The most important thing is to not answer on the spot; a great manager once told me that the best answer any time anyone asks you for an estimate is always “I’ll get back to you” and he’s completely right — there is absolutely no way you can put together a sensible estimate off the top of your head. Ever. You’ll always have to do a bit of math and take a few things into consideration, so give yourself time to do those things.

Now, let’s talk specifics. There are three main approaches I’ve seen myself and others use to re-estimate a project. For the following examples, let’s pretend that you’re in charge of a project that was initially estimated at 10 weeks, and after 5 weeks of work you find yourself 1 week behind schedule. How much longer will it take?

The Naive Method

The knee-jerk reaction that you might even say out loud if you answer on the spot is that you’ll need 1 extra week for a total of 11 weeks. The naive thinking here is along the lines of: “hey, we’re 1 week late, so give us 1 extra week to make up that work and everything will be fine”. The problem here, of course, is that if you have been late on your initial estimates for the first 5 weeks, you’re probably going to be late on your initial estimates for the next 5 weeks as well. We need to account for more than just the time missing so far. This brings us to:

The Logical Method

You may be thinking that the correct answer is 2 extra weeks for a total of 12 weeks, since if you need 1 extra week after the first 5 weeks you’ll probably need 1 more extra week on the 5 remaining weeks. That’s no longer a naive answer (it’s indeed logical) but your math is flawed and we can do a bit better.

Look at it this way: it took 5 weeks to do 4 weeks’ worth of work. So after 10 weeks, we’ll have done 8 weeks’ worth of work. Historically, if 4 weeks’ worth of work takes 5 weeks, then that last 2 weeks’ worth of work will actually take 2.5 weeks. So what you should be asking for is an extra 2 weeks and 3 days (always round up) for a total of 12 weeks and 3 days.

Now we have an entirely logical answer, and by all accounts you should be able to tell your manager with confidence that the project will be done after 12 weeks and 3 days. But here’s the thing — you’re probably still wrong. The fault lies in the very concept of estimates: you’re assigning a logical, mathematical number to the actions of real people with real lives and real feelings. If your team was entirely composed of robots, then yes, the logical answer is probably a great estimate, but that’s not how teams work. There are a number of estimate-affecting factors that the team dynamic adds:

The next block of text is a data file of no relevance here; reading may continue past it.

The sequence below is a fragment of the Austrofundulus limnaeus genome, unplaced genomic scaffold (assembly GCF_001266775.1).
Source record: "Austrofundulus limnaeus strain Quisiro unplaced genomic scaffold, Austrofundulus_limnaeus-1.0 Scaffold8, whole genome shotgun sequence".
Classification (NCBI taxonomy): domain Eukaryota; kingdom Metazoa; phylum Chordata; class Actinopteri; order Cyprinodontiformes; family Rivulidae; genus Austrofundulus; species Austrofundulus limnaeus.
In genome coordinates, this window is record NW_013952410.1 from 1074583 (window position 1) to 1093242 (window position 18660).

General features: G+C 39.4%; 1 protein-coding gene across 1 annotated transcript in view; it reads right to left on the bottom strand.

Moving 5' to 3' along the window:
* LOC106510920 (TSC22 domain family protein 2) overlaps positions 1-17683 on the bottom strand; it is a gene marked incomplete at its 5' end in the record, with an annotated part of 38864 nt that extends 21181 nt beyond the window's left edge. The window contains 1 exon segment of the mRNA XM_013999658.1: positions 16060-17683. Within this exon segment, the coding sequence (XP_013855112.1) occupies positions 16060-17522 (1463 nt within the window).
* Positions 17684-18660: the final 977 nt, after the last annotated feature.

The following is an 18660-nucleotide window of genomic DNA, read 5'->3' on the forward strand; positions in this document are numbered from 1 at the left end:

• Some people will work longer days, evenings or weekends.
  • Some people will “speed things up” by skipping test cases or code review.
  • Missing milestones affects team morale.

None of these are always going to be good or bad for the project schedule, but it is foolhardy to ignore them outright. That’s why I believe in:

The Human Method

This is where it pays to know your team.

The idea is to take the proper logical answer, 12 weeks and 3 days for our running example, and tweak it based on the team dynamic. Does one of your fellow developers step up her game when the project falls behind schedule? Knock a day or two off the re-estimate. Do you have a teammate that gets easily overwhelmed? Add a day just in case. Is a stakeholder in the project going to want to have frequent meetings about why the project is late? That’s another day or two as well. You might be surprised at how things stack up: maybe it’s not as bad as you thought, maybe it’s much worse. But at least now you know.

Of course, you can’t always predict everything about your team, so sometimes you have to ballpark the team-dynamic chunk of the re-estimate. The best thing to do in this case is to err on the side of caution and add a buffer — something in the 20~30% range. For our example, that means adding another 25-ish% of the 2 weeks and 3 days that we’ve already added, call it 3 more days, bringing us to 3 weeks and 1 day. This means that our originally-estimated 10 week project is actually going to take a little over 13 weeks. Probably longer than what your manager was hoping for, but at least now we have some numbers to back it up.

And what’s your alternative, really? Make something up off the top of your head?